Saturday 23 March 2013

Another Weekend in Paris - Day 2

Another slow morning, started off this time by breakfast in the hotel (quite a nice buffet, but very noisy)  before checking out (which took forever) leaving our bags, and then we decided a good long walk was in order. We didn't have any particular place in mind and the only plans we had pre-arranged were for later in the afternoon. So we walked where our feet took us. 

In this part of Paris, it seems like almost all roads lead to the Arc de Triomphe

From there, we took a stroll down the mostly empty Champs-Élysées and wandered through one of the little mini shopping galleries that had an art exhibition on.

Most of the work was pretty dull, but this one was quite cool. Later on we got to the art gallery that was sponsoring the little exhibit and realised that it was hardly a one off, which was kind of a shame, but it was still pretty cool in that space.

From there we wandered down a few side streets, ending up in the Carré Marigny, a little park*. At that point, we stopped to consider our options. We had a good three hours left before we needed to be on the south side of the river for our tour, so what to do? It was a little too chilly for me and I suggested something indoors. Stephen then remembered a video he had seen on youtube (as you do) featuring some cool** experiments with fire & electricity and that it was filmed at the Palais de la Découverte (Palace of Discovery). "I wonder" he said "if it's anywhere nearby". Little did we know, it was literally around the corner! It seemed like fate, so over we went. 

Spotting the first sign, Stephen started getting really excited. The building itself is very impressive and reminded me quite a lot of the Natural History and Science Museums in London - grand buildings that had been repurposed for even grander public purposes.

The foyer. Amazing, no? 
As a museum, the layout was kind of chaotic, but they do a pretty good job with the space available. Still, it can be a little bit difficult to navigate the various exhibits if you're looking for something specific. For those with a decent fluency in French, I would highly recommend getting there early enough in the day to check out many of the very interesting gallery talks. Unfortunately, these were too technical for me, so I let Stephen go off on his own, while I wandered around a little more aimlessly. Eventually ending up in the cafe for lunch. Stephen was like a little kid in a candy shop and enjoyed the museum immensely. I'm sure I would have enjoyed it more had I been slightly more awake.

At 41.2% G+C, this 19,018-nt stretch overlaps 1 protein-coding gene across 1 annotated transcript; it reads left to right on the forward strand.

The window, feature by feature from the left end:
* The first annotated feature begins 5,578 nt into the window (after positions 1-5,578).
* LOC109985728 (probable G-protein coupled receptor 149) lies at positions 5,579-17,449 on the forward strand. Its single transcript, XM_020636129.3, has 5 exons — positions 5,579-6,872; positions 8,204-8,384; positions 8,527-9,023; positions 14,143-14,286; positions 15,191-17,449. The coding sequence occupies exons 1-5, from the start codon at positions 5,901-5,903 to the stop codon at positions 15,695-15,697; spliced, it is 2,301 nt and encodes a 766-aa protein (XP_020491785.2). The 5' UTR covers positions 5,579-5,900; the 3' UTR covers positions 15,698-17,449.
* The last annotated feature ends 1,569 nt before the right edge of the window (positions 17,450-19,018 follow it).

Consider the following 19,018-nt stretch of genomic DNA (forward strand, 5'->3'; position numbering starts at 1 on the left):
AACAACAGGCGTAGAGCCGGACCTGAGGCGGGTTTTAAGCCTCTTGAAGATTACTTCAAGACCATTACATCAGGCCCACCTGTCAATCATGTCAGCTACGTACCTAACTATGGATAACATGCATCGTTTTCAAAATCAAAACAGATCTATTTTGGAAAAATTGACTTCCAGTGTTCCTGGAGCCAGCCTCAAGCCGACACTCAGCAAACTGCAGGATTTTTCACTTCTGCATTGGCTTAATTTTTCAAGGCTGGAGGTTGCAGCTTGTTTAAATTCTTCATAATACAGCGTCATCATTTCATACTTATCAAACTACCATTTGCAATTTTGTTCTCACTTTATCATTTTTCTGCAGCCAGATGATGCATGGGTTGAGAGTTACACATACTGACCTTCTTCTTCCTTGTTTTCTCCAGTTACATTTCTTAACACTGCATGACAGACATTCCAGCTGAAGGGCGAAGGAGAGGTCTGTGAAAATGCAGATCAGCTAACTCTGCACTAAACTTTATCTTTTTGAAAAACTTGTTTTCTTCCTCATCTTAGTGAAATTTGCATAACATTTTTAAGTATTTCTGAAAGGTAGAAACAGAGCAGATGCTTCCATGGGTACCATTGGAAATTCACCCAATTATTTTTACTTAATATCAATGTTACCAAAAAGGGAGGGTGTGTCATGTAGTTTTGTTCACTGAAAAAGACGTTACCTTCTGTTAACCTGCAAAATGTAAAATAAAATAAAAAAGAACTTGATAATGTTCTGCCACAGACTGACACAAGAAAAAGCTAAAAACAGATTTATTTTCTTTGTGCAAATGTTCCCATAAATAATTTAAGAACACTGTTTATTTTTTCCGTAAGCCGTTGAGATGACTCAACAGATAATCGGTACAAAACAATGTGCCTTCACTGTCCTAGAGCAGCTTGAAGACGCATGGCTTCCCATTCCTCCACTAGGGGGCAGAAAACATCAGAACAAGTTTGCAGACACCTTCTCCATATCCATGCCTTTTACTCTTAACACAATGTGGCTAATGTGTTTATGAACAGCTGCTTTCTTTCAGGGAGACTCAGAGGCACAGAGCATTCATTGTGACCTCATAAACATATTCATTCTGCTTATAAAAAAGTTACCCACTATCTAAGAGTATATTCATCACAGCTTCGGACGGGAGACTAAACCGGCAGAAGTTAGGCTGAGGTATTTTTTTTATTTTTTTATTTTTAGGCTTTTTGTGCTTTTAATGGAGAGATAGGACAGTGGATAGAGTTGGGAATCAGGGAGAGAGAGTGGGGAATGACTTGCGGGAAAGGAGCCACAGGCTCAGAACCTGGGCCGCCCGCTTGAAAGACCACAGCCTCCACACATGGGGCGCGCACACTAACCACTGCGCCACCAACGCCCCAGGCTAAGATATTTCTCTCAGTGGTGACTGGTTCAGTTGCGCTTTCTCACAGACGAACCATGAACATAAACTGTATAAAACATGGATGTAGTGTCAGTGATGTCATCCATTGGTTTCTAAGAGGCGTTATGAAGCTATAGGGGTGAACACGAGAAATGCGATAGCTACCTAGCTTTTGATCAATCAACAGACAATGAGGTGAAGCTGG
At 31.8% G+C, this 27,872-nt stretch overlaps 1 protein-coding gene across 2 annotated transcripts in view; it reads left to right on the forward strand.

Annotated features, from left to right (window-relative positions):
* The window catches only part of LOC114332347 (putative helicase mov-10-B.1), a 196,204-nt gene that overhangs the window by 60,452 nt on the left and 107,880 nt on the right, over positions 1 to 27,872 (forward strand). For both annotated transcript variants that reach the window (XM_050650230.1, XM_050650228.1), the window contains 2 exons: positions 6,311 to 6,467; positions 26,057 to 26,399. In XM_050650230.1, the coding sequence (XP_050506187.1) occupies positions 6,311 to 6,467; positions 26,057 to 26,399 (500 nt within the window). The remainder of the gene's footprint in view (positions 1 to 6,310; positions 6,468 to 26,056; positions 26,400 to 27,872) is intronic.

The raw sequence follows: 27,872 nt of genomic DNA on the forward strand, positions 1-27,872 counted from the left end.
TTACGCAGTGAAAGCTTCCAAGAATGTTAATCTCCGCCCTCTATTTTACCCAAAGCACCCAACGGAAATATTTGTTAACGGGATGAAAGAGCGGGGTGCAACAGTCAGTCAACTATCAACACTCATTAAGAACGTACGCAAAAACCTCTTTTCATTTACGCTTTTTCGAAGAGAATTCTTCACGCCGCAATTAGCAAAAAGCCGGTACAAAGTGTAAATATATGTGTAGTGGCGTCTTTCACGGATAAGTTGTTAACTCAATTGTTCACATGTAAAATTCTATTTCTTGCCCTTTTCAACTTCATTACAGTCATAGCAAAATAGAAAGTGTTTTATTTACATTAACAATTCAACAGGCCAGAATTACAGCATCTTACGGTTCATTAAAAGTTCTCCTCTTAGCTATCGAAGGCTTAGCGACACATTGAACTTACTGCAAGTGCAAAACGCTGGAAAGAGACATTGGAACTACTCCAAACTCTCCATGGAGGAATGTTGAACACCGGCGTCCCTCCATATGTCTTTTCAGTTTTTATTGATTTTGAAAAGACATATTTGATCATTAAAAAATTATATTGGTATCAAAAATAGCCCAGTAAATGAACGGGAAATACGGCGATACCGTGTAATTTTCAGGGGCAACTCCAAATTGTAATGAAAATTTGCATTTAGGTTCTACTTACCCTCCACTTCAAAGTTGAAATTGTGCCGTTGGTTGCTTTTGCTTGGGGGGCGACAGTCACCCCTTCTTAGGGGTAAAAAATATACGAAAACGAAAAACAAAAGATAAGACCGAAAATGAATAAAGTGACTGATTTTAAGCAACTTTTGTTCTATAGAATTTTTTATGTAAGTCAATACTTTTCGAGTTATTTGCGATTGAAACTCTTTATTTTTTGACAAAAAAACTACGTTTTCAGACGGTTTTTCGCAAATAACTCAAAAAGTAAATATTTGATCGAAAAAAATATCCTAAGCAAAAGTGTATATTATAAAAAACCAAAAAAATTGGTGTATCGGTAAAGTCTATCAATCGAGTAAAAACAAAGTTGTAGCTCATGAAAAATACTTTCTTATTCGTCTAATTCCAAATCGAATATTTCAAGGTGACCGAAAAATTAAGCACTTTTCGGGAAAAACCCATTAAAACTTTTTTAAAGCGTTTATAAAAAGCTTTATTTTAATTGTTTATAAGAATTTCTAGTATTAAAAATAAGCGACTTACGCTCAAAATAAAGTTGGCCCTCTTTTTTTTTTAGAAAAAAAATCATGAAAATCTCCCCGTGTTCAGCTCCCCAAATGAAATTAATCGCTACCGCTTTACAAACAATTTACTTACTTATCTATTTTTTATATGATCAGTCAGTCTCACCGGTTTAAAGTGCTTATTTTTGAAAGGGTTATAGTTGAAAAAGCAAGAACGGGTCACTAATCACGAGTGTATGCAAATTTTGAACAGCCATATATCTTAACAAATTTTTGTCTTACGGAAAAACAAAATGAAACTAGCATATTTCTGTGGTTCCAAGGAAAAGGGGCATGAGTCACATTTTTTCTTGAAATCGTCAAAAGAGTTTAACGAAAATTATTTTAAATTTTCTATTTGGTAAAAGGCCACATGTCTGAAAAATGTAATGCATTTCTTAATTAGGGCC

One of the interactive exhibits in the electricity section.

Pretty cool and we both committed to coming back when we would have a full day to spend wandering around.
From there we hopped on the metro and arrived in the Saint Germain district with a few extra minutes to spare before our afternoon chocolate & pastry tour with Paris by Mouth. We were expecting to be part of a small group, but when our lovely guides Meg & Diane arrived, we discovered the other part of our group had cancelled so it was now just us! While I'm sure the other people would have been lovely, having 2 dedicated private guides was a treat indeed and a very pleasant surprise. After a short introduction to the area, we were off to our first visit: Patrick Rogier. A Meilleur Ouvrier de France (MOF), Mr. Rogier is known as much for his chocolate sculptures as he is for his finely worked bonbons
The window of his shop dressed for Easter.
Like many of the finer London chocatiers that I've been sampling over the years, Mr. Rogier also works with unique flavours pushing the edges of what is perceived as being appropriate for chocolate. The lovely hostess let us sample a few of the treats on offer, including a really beautiful Jasmine tea infused chocolate. After much hemming and hawing, we took away several of his genache bonbons (oat infusion, lemon & lemongrass, Szechuan pepper, & praline) to try as well as a few of his speciality imported bars (3 continents bar, Tongo, & one other I can't quite remember). Before we left, Meg stopped to show us his most popular easter creation, eggs filled with praline
Aren't they adorable?
As she pointed out, these would make beautiful hostess gifts. Part of me is a little sad we didn't spring for these, but alas, it was only the start of our tour and we had the rest of the afternoon to go!